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Cupertino Wage Watch

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The Cupertino Minimum Wage will increase to $15.35 per hour effective January 1, 2020


On Tuesday, October 4, 2016 the Cupertino City Council enacted Ordinance No. 2151, establishing a citywide minimum wage as part of a regional effort to increase the minimum wage to $15 by 2019. This timeline is more aggressive than the minimum wage law signed by Governor Jerry Brown on April 4, 2016, which increases the State minimum wage to $15 by 2022.


Effective Date


State Schedule
More than 25 EE 25 or less EE

January 1, 2017




January 1, 2018




January 1, 2019




January 1, 2020




January 1, 2021




January 1, 2022




January 1, 2023




* Estimate based on the historical CPI-W in Bay Area Statistical Area of 2.2%
** Estimate based on the historical CPI-W in U.S. of 1.7%

 Ordinance No. 2151: Ordinance of the City of Cupertino to add Chapter 3.37 (Minimum Wage Ordinance) to Title 3 (Revenue and Finance) of the Cupertino Municipal Code to establish a citywide minimum wage.

Please see our Frequently Asked Questions to find out more information about the Minimum Wage.

Economic Analysis Summary
in 2015, a regional advisory committee commissioned UC Berkeley’s Institute for Research on Labor and Employment (IRLE) to analyze the impacts of a potential increase in the minimum wage in Santa Clara County. The key findings of the economic analysis indicate that an increase to the minimum wage would significantly increase average earnings of low-wage workers and their families, with relatively minor impacts to businesses and consumers. Specifically, the study found:

  • Average pay increase of $3,200 (19.4% of annual earnings) for 250,000 workers (25% of workforce).
  • Affected workers are household breadwinners, bringing home half of their family’s income on average: 96% of workers who would receive pay increases are over 20 years old; 57% are over 30.
  • 84% of workers benefiting from an increased minimum wage reside in Santa Clara County.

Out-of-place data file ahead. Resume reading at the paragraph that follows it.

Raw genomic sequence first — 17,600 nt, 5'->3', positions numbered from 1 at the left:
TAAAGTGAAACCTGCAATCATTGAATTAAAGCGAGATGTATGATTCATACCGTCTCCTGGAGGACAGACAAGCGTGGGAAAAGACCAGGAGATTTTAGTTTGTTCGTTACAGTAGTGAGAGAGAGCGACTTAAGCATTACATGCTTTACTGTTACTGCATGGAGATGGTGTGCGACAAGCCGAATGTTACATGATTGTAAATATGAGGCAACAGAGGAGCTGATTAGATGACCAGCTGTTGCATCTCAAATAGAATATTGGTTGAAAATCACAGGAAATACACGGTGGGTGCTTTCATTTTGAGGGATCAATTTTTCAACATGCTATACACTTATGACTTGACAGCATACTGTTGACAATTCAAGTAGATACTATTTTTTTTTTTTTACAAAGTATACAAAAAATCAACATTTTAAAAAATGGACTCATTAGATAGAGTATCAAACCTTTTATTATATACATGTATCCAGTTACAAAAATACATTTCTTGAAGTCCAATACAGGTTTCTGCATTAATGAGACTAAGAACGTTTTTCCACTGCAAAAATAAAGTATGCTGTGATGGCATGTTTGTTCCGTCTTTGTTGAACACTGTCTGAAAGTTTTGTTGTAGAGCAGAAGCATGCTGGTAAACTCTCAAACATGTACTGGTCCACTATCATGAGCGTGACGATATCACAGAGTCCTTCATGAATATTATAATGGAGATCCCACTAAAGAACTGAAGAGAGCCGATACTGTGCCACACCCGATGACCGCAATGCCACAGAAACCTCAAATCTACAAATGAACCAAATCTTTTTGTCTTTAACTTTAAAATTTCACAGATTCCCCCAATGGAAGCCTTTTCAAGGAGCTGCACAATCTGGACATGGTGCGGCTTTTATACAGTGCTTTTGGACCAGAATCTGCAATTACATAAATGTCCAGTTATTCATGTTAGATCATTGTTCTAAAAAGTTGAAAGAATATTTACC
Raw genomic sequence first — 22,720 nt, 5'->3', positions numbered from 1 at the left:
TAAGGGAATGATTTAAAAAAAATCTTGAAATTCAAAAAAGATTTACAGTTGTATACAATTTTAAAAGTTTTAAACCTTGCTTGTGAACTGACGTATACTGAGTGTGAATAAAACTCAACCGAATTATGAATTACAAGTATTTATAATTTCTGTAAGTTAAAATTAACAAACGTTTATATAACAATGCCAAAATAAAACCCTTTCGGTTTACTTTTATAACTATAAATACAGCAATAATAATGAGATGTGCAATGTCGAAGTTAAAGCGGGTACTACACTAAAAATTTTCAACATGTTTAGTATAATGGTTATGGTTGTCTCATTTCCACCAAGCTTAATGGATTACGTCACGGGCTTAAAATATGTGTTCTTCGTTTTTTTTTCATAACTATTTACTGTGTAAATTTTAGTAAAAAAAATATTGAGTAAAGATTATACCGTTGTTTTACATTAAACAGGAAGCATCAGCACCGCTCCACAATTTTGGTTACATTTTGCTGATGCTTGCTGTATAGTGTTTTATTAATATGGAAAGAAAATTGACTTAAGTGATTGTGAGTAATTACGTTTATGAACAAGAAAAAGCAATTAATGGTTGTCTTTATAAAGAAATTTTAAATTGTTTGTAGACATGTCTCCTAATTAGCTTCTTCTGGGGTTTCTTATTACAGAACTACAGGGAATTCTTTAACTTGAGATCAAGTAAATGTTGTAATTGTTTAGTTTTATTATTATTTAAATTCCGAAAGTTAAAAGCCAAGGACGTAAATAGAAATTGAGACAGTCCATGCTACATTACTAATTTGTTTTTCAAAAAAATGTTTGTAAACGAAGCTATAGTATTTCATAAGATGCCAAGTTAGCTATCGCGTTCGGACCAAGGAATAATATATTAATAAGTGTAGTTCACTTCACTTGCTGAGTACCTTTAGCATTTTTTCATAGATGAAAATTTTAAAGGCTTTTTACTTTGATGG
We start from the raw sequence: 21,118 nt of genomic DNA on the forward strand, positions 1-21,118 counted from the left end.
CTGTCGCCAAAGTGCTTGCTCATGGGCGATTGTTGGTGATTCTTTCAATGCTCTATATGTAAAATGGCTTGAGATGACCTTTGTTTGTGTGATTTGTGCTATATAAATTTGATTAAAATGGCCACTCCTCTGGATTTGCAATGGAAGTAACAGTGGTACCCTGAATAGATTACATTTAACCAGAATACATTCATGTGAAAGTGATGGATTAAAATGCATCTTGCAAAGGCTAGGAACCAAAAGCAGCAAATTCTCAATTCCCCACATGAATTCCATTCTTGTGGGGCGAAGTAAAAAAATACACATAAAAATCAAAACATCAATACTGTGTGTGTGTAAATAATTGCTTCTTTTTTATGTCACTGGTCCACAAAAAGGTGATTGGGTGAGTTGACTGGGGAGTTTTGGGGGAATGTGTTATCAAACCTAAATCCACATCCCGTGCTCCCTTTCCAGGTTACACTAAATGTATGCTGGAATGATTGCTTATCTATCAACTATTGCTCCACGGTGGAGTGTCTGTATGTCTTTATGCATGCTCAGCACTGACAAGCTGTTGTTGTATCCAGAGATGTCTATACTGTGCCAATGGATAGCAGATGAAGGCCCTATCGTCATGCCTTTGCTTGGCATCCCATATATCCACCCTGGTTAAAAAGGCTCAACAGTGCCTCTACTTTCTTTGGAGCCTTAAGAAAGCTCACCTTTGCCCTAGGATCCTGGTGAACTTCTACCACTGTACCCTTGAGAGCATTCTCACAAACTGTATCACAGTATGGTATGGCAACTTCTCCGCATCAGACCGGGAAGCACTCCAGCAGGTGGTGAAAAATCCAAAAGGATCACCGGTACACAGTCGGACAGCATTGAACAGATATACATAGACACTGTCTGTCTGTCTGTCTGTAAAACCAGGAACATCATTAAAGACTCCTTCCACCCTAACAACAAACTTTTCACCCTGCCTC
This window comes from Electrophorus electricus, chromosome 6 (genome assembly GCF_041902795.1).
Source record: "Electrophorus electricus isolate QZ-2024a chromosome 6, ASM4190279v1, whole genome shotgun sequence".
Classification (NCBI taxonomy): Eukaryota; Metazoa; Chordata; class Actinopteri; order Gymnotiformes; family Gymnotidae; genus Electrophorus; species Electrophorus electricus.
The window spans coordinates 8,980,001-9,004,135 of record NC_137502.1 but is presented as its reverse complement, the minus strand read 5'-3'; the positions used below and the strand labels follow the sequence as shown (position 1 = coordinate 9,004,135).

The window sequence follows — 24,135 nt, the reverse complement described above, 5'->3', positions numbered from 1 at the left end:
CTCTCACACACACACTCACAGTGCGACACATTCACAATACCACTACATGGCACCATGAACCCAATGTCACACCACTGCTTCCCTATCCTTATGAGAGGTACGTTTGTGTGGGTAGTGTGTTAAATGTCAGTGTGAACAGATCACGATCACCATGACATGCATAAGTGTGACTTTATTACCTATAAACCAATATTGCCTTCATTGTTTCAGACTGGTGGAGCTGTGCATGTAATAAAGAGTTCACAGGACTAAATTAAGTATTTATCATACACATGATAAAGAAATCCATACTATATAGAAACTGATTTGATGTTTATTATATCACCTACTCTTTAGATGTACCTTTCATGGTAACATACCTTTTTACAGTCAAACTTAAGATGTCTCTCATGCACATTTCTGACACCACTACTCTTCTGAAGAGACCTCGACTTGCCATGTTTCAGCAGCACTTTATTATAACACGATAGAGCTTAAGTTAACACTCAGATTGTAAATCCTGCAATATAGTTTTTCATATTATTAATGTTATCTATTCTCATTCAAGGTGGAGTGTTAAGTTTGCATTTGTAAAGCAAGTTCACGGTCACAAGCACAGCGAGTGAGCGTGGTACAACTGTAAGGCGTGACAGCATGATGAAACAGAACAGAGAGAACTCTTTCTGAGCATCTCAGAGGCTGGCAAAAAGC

• Nearly half of workers receiving increases work in the restaurant, retail or administrative and waste management industries.
  • Average payroll increases for employers of 1.0% across industries (9.6% for restaurants) countywide.
  • Average price increase of 0.2% across industries (2.9% for restaurants) passed on to consumers with the majority of the increases absorbed through automation, improved productivity and reduced turnover.
  • Net loss of 1,470 jobs by the end of 2019, corresponding to 0.1% of county employment.

Overall, the analysis concluded that the resulting improvement in living standards for low-income workers would outweigh the small effects on employment. Beyond the economic analysis, a countywide survey of over 500 employers in industries most likely to be impacted by a minimum wage increase was conducted by BW Research Partnership. The results of the survey show that the majority of affected employers anticipate increasing prices for customers (66%) but that their employees will be more satisfied and productive with the wage increase (66%). Surprisingly, 76% of surveyed employers believe a minimum wage increase makes sense given the high cost of living in the Silicon Valley and that doing so will reduce inequality (65%). The vast majority (75%) agree with a regional approach at the county level. However, most (61%) believe that a minimum wage increase will make it harder to start and grow local businesses.

What to do if you are not receiving the minimum wage?

If you believe you are not being paid correctly, please contact your employer or the Office of Equality Assurance at:

Office of Equality Assurance
200 East Santa Clara Street, Fifth Floor
San Jose, CA 95113
Telephone: (408) 535-8430

You will be asked to provide:

  • Your name, mailing address and phone number
  • Name, address and phone number of the company where you work
  • Manager or owner’s name
  • Type of work you perform
  • How and when you are paid (example: cash or check, every week)

Any additional information you can provide such as copies of pay stubs, personal records of hours worked or other information regarding your employer’s pay practices are helpful.

All services are free and confidential. Please remember that your employer cannot terminate you or in any other manner discriminate against you for filing a complaint with the Office of Equality Assurance.